We find it clear, however, that the Court was equating "obscene material" with hard core pornography. It said, 413 U.S. at 27, 93 S.Ct. at 2616: "Under the holdings announced today, no one will be subject to prosecution for the sale or exposure of obscene materials unless these materials depict or describe patently offensive `hard core' sexual conduct * * *." It pointed out, 413 U.S. at 28, 93 S.Ct. at 2617: "If the inability to define regulated materials with ultimate, god-like precision altogether removes the power of the States or the Congress to regulate, then `hard core' pornography may be exposed without limit to the juvenile, the passerby, and the consenting adult alike, as, indeed, Mr. Justice Douglas contends." And it referred to the agreement of the majority on concrete guidelines "to isolate `hard core' pornography from expression protected by the First Amendment." Idem. It observed, in discussing the protection given speech and press to assure unfettered interchange of ideas, that "the public portrayal of hard core sexual conduct for its own sake, and for the ensuing commercial gain, is a different matter." 413 U.S. at 35, 93 S. Ct. at 2621. See Hewitt v. Board of Censors, 243 Md. 574; Donnenberg v. State, 1 Md. App. 591; Levin v. State, 1 Md. App. 139.

The Permissible Scope of Regulation

Because it is obscene material which is without the ambit of First Amendment protection, and as obscene material in *306 its specific judicial meaning "deals with sex" in the concept of hard core pornography, the permissible scope of regulation is confined to works which depict or describe such sexual conduct.[4] That conduct must be specifically defined by the applicable state law. The Court emphasized that it was not its function to propose regulatory schemes for the States, but it nevertheless gave "a few plain examples of what a state statute could define for regulation":

"(a) Patently offensive representations or descriptions of ultimate sexual acts, normal or perverted, actual or simulated. (b) Patently offensive representation or descriptions of masturbation, excretory functions, and lewd exhibition of the genitals." Miller, 413 U.S. at 25, 93 S. Ct. at 2615.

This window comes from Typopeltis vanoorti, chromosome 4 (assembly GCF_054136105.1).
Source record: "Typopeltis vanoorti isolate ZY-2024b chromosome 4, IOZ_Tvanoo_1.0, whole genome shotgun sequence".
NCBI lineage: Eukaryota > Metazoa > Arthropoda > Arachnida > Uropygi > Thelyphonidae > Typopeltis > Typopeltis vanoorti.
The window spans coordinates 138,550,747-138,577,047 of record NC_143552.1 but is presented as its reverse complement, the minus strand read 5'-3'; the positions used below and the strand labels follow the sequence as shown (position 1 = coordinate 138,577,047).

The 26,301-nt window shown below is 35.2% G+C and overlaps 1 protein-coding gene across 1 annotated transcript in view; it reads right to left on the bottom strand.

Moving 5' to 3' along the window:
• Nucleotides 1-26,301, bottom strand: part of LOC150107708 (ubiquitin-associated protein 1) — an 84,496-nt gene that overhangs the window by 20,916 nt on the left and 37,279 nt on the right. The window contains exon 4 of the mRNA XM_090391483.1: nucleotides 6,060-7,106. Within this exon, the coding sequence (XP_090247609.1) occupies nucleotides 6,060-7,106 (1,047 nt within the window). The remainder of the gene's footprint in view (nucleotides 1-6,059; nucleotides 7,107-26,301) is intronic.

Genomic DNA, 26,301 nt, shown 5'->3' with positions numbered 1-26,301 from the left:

Also state regulation must be limited to works "which, taken as a whole, appeal to the prurient interest in sex, which portray sexual conduct in a patently offensive way, and which, taken as a whole, do not have serious literary, artistic, political, or scientific value." Miller, 413 U.S. at 25, 93 S. Ct. at 2615.

A state statute which is so limited in its regulation of obscenity is constitutional. It is not necessary, however, that the States desiring to regulate obscene material must now enact new statutes. Existing state statutes "as construed heretofore or hereafter, may well be adequate." Miller, n. 6, 413 U.S. at 24, 93 S. Ct. at 2615. The Court made clear that the applicable State statute may contain the required definitions either as written "or authoritatively construed." Idem. It pointed to the alternative of judicial construction throughout Miller in referring to the limitations in a regulating state law "as written or construed." Of course, *307 the Legislature could always define other specific "hard core" conduct.

In United States v. 12 200-Ft. Reels of Super 8 MM. Film, supra, n. 7, 413 U.S. at 130, 93 S. Ct. at 2670, the Court, after observing that it must leave to state courts the construction of state legislation, noted that it had a duty to construe authoritatively federal statutes where a serious doubt of constitutionality is involved. It said:

"If and when such a `serious doubt' is raised as to the vagueness of the words `obscene', `lewd', `lascivious', `filthy', `indecent', or `immoral' as used to describe regulated material [in federal statutes], we are prepared to construe such terms as limiting regulated material to patently offensive representations or descriptions of that specific `hard-core' sexual conduct given as examples in Miller v. California, supra, 413 U.S. at 25, 93 S.Ct. at pp. 2615-2616. The Determination of Obscenity

Under the authority of a statute which, as written or construed, is constitutionally limited in accordance with the Miller dictates, it is for the trier of fact in a judicial proceeding to determine whether the material challenged is obscene.[5] The trier of fact may make this determination from the alleged obscene material itself. In Paris, the Court held that it was not error to fail to require "expert" affirmative evidence that the materials were obscene when *308 the materials themselves were actually placed in evidence. It said, 413 U.S. at 56, 93 S.Ct. 2634: "The films, obviously, are the best evidence of what they represent. `In the cases in which this Court has decided obscenity questions since Roth, it has regarded the materials as sufficient in themselves for the determination of the question." It noted, n. 6: